Pulsar Digex C50
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- Last updated: 19/02/2022
There’s an obvious appeal to having a hunting rig you can use around the clock. Usually, this means supplementing a day scope with a rear or front-mounted add-on, using either digital night-vision or thermal-imaging technology. Such units work well, but there’s always a feeling that the flexibility they offer comes with a cost in terms of consistency and capability. This feeling has given rise to fully-integrated digital riflescopes promising capable colour imaging for daylight use, and solid IR performance at night.
Despite its history as a trailblazer in the digital NV world, Pulsar has been something of a wallflower in the emergent day-night sector, standing by as ATN (X-Sight), Sightmark (Wraith) and Pard (NV008) have contested that arena. The arrival of Pulsar’s new Digex C50 changes that. The question is, does it have what it takes to put its contenders in the shade?
At the time of writing, ATN, Sightmark and Pard’s flagship models can be had for around £825-£900, with the C50 costing an additional £340 including Pulsar’s Digex X850S illuminator, or an extra £200 without it. As all Pulsar’s contenders include illuminators and mounts in the price and the Pard also integrates a laser rangefinder, it’s clear that the C50 has its work cut out if it’s to justify its premium price tag and win a place for itself on shooter’s rifles.
As ever, when unboxing the Pulsar, the first - and lasting - impression is of quality. Everything is perfectly finished and presented, plus the scope has the authoritative heft and feel you get from the best European optics brands (1.15 kg / 408x78x83 mm). The manual is also comprehensive and clear, although the small format means that older eyes may prefer to download the PDF version.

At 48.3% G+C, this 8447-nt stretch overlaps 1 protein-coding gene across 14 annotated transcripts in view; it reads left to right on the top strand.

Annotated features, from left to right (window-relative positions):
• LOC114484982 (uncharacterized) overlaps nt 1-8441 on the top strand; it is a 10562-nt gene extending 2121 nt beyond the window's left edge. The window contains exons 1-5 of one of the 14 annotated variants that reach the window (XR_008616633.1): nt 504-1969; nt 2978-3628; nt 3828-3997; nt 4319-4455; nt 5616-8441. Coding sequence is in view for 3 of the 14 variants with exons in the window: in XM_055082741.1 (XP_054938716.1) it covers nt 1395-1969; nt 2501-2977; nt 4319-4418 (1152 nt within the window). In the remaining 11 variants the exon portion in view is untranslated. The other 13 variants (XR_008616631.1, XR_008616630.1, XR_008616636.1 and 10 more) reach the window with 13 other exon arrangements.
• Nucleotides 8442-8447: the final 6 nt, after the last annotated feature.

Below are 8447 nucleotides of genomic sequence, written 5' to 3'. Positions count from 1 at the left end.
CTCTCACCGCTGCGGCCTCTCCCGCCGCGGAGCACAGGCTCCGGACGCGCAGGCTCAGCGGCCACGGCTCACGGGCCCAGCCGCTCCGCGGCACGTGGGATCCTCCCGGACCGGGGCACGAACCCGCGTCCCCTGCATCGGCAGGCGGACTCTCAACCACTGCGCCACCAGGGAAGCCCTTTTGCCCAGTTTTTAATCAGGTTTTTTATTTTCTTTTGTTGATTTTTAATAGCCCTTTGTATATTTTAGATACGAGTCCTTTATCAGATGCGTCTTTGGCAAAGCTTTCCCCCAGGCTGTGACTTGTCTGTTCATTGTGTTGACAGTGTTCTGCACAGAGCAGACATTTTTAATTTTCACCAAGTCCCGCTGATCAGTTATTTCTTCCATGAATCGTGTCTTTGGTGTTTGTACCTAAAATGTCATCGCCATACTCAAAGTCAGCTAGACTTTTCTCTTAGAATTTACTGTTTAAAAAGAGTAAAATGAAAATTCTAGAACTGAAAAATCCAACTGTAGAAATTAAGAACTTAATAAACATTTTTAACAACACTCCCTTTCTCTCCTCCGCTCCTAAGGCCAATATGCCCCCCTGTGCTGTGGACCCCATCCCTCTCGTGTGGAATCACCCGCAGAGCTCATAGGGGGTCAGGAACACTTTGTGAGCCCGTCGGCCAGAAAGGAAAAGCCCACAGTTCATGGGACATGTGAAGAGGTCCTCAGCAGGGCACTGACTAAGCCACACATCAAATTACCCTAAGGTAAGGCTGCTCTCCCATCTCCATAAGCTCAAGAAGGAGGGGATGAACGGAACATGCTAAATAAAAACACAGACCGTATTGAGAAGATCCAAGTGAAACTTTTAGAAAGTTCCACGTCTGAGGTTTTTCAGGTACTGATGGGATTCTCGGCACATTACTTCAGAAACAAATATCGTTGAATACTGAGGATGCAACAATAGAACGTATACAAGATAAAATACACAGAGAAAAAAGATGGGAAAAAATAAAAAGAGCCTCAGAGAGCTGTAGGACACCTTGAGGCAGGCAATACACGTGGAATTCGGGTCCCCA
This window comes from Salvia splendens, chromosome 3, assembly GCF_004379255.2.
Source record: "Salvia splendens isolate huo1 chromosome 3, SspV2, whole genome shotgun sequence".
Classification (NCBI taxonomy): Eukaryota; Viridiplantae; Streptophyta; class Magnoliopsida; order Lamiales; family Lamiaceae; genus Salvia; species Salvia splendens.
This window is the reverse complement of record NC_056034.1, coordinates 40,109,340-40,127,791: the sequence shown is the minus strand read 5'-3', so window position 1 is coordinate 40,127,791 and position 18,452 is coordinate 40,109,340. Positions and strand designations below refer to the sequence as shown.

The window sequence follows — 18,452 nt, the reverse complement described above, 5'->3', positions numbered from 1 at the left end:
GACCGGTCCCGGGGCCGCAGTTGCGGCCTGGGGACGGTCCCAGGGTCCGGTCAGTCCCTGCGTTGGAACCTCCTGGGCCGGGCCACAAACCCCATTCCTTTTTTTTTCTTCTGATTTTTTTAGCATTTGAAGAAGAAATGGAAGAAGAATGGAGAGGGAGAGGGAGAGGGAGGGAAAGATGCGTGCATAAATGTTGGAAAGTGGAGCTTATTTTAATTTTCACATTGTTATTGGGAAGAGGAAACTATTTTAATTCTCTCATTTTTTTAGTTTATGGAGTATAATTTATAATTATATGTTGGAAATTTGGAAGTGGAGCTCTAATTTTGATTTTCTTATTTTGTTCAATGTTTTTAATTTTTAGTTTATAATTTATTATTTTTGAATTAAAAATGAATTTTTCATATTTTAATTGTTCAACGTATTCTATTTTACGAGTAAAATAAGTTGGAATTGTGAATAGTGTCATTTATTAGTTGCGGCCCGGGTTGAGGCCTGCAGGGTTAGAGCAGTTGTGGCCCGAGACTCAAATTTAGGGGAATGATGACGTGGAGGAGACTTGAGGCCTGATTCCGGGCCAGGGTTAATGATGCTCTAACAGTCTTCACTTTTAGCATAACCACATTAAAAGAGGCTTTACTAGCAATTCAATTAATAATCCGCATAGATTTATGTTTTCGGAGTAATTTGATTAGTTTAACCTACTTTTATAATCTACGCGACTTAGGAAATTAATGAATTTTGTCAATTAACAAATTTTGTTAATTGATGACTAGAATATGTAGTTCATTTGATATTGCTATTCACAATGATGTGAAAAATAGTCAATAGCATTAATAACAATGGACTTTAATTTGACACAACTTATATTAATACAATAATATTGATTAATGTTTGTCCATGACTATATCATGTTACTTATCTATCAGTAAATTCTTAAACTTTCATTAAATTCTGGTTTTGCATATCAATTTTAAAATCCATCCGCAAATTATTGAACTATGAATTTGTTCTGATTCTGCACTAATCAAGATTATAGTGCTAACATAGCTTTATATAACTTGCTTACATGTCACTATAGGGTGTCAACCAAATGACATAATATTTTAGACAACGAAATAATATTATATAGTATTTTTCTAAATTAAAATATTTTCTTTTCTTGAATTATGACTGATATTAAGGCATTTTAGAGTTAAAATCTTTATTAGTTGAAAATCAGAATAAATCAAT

At the rear is a comfortable, concertina-type rubber eye-cup that encompasses the scope’s 50mm eyerelief and defends the user from any impact under recoil: a non-issue with the UK’s most popular calibres, but still a necessity given the C50’s rating of 600 J (equivalent to .375 H&H, 9.3x64 or 12g slug). The eye-cup attaches to the ocular bell by magnets of paradoxical strength (it’s hard to knock off yet easy to pull free).
The tension on the fast-focus dioptre ring is good and ensures that once you have the display crisply focused, it stays that way. A 3-button panel on top of the ocular bell resembles the illumination adjustment on some premium day scopes, but on the C50 it gives quick access to the power (on/off/standby), magnification (3.5x/7x/14x) and recording (still/video/ pause) functions via buttons that are easy to identify by touch alone. The power button has a unique additional function, but we’ll come to that later.
The aluminium body of the C50 features a 30mm main tube, offering 59.4 and 62 mm of space behind and ahead of the saddle, respectively. This permits the use of a variety of standard 30mm mounts, although the reduced eye-relief (about 45% less than a regular day scope) will require the use of a reach-back setup.